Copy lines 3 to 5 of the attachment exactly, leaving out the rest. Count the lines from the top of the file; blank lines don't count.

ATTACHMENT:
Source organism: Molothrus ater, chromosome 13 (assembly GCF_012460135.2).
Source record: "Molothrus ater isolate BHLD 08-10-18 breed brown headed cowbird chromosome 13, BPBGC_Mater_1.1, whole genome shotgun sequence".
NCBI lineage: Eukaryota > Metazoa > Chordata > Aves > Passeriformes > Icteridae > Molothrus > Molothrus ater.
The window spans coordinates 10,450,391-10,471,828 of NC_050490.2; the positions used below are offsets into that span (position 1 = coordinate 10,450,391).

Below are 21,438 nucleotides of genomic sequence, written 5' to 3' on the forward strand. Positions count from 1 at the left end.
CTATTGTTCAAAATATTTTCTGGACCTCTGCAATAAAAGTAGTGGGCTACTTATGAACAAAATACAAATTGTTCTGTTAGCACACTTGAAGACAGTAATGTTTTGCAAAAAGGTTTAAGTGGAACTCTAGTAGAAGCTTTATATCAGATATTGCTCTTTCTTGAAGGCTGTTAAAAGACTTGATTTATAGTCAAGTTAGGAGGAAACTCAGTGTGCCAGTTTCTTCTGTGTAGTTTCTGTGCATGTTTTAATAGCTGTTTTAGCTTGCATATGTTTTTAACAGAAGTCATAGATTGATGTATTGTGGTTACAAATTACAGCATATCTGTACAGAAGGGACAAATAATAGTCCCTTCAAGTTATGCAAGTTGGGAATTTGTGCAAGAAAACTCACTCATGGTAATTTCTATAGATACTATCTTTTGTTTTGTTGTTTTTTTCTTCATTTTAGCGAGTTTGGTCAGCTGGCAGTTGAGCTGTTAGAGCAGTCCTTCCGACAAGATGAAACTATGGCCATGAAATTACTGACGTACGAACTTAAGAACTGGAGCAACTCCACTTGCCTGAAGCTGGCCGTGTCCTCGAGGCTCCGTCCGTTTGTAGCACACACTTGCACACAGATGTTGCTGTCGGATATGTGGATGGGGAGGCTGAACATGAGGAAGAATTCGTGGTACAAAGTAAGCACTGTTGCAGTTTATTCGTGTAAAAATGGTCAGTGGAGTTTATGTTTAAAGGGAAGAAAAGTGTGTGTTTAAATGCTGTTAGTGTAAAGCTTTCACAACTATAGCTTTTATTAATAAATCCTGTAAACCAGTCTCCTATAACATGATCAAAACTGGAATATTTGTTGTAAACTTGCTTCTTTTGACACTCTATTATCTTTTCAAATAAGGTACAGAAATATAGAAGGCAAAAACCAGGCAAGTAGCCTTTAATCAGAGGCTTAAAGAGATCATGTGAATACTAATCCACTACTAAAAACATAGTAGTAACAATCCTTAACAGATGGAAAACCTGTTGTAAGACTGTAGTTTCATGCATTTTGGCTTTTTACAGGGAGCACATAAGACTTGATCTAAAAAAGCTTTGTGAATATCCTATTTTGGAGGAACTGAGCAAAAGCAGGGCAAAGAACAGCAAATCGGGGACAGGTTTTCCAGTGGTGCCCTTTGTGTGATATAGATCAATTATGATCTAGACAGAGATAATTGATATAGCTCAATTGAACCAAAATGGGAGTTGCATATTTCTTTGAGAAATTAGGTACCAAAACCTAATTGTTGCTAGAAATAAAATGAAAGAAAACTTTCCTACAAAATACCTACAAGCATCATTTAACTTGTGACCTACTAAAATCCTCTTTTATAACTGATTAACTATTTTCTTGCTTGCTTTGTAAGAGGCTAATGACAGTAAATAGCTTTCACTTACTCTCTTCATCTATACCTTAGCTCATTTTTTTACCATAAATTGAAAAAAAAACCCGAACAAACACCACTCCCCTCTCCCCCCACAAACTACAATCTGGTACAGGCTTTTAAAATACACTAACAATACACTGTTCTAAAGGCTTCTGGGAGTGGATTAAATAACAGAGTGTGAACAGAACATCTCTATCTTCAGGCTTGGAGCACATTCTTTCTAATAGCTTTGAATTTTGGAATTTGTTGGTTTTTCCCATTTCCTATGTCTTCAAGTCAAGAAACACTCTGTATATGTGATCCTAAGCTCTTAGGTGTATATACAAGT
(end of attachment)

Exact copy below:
NCBI lineage: Eukaryota > Metazoa > Chordata > Aves > Passeriformes > Icteridae > Molothrus > Molothrus ater.
The window spans coordinates 10,450,391-10,471,828 of NC_050490.2; the positions used below are offsets into that span (position 1 = coordinate 10,450,391).

Below are 21,438 nucleotides of genomic sequence, written 5' to 3' on the forward strand. Positions count from 1 at the left end.